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A fast-forward look to top stories of 2007


It's the end of January, the holidays are receding in the rearview mirror and I've already got a pretty good idea what my 2008 New Year's resolutions will be. They're curiously similar to my 2007 New Year's resolutions.

So it doesn't seem too early to start drawing up a list of the top risk management and employee benefit stories of 2007. Sure, we still have more than 11 months to go until the end of the year, but why wait until the last minute?

Broker compensation will continue to be a hot topic. More insurers will follow the lead of Chubb Corp. and St. Paul Travelers Cos. Inc. and offer "supplemental" payments that are not--repeat, ARE NOT--contingent commissions. Brokers that have given up contingents will quietly accept the payments and hope that nobody raises a fuss. New York Gov. Eliot Spitzer's three daughters--only one of whom has reached her teens, but all of whom are considered future front-runners for the state attorney general's job--will be following the issue closely.

The trial of former General Re Corp. CEO Ronald Ferguson and other Gen Re and American International Group Inc. officials accused of manipulating AIG's financial results--recently delayed until the end of 2007--will be postponed again until 2010, by which time everyone will have forgotten what it was about. The case will be dropped.

The heavily Republican Idaho Legislature will enact a universal health care initiative, becoming the latest state to deal with the growing problem of the uninsured. State lawmakers will reject an initial proposal to fund the plan with a tax on registered Democrats. Instead, after years of complaining about unfunded mandates from Washington, lawmakers will decide to require all Idaho residents to buy health insurance and pay for it themselves.

Former AIG Chairman Maurice R. Greenberg will finish his memoirs and sell the movie rights to noted shark enthusiast Steven Spielberg.

After the Bush administration's decision to declare polar bears a threatened species because of vanishing polar ice, insurance industry groups will press the administration to act on global climate change. Initially encouraged by a White House concession that the problem exists, insurers will be disappointed when a presidential commission of former Tobacco Institute scientists concludes that there is no clear link between carbon dioxide emissions and global warming.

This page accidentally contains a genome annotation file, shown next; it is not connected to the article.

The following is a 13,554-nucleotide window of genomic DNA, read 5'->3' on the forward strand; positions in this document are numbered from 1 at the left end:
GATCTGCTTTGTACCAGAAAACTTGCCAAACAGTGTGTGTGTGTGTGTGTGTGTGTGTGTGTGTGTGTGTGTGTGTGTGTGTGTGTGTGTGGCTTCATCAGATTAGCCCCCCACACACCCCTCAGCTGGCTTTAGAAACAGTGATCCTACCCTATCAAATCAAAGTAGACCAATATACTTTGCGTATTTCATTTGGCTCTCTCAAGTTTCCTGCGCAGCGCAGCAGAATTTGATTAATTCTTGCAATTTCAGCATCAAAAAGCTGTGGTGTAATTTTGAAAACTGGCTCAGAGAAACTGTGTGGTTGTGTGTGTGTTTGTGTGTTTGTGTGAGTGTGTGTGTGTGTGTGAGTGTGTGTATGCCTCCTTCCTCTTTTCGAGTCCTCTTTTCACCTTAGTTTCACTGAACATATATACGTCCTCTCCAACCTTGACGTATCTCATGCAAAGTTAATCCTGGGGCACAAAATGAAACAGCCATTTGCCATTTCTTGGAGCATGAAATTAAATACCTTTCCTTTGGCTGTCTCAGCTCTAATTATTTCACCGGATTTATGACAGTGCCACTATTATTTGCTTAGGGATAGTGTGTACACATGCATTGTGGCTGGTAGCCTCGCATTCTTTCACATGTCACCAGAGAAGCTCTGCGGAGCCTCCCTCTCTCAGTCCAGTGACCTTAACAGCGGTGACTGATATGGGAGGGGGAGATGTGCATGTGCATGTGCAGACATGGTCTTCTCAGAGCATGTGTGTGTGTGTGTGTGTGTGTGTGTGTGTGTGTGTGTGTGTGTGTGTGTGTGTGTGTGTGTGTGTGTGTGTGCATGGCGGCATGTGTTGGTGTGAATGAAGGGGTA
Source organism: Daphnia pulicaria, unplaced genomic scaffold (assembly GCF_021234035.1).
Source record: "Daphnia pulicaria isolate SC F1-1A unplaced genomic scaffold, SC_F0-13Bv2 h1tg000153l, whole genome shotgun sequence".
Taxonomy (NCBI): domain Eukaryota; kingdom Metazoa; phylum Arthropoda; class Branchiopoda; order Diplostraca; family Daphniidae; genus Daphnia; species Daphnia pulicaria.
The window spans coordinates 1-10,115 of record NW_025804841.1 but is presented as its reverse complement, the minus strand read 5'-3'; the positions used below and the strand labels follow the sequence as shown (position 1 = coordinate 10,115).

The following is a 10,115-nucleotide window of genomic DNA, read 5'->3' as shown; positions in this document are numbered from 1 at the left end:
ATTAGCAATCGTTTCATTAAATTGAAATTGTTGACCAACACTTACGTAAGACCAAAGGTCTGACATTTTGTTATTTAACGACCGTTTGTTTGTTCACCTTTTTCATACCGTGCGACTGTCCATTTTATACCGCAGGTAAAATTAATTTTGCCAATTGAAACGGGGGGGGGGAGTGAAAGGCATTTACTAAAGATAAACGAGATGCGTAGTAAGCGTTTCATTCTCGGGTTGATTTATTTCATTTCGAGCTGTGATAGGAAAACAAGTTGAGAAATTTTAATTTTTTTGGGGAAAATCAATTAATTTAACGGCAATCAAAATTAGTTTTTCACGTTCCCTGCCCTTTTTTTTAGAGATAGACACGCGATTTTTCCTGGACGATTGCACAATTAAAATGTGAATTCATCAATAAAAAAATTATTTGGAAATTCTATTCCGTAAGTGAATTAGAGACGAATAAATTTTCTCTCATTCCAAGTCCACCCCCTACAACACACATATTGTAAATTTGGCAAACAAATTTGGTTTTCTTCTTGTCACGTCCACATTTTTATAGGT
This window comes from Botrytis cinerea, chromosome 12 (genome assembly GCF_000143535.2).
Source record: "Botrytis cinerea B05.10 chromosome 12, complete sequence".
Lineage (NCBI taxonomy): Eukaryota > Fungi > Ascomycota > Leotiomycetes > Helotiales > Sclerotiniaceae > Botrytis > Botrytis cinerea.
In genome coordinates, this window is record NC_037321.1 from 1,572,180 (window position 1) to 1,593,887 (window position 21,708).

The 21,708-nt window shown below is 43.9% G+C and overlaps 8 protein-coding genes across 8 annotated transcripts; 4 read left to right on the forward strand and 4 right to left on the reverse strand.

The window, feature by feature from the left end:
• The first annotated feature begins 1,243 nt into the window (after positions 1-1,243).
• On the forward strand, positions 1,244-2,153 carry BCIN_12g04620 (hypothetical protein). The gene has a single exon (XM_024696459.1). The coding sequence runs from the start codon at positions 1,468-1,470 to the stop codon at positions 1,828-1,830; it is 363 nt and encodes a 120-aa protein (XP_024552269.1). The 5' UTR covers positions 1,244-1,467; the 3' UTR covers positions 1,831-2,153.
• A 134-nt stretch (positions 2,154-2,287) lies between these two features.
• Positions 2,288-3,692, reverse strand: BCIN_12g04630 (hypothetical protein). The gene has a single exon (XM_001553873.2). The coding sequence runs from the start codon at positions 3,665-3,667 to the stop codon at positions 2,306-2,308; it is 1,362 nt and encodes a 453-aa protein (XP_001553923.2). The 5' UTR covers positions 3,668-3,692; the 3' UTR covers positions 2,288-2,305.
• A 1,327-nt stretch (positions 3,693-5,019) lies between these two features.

Geologists will discover that Bermuda is gradually sinking under the weight of money contributed to new catastrophe reinsurers.

Insurers will win rulings that most Hurricane Katrina-related damages in New Orleans are flood losses excluded by their policies. Federal and state recovery efforts will continue until no one is left in New Orleans at all.

The National Assn. of Insurance Commissioners will succeed in streamlining its quarterly meetings, substantially reducing the number of committee meetings. The reduction will be partially offset by meetings of the new Executive Committee to Reduce the Number of Committee Meetings. The pace of the NAIC's progress on issues will remain unchanged.

In an effort to appease critics of its high-fat, high-salt menu, McDonalds Corp. will announce that all of its new restaurants will be built as three-story structures with counters at the top of a flight of 45 steps. The company calculates that customers will burn off 20% of a Big Mac's 540 calories before even ordering. Medevac helicopters will be standing by at all restaurants.

Those are the likely top stories of 2007. I'll check back in early next year to see how accurate my forecast was. If I'm half-right most of the time, I may have a future as a casualty actuary.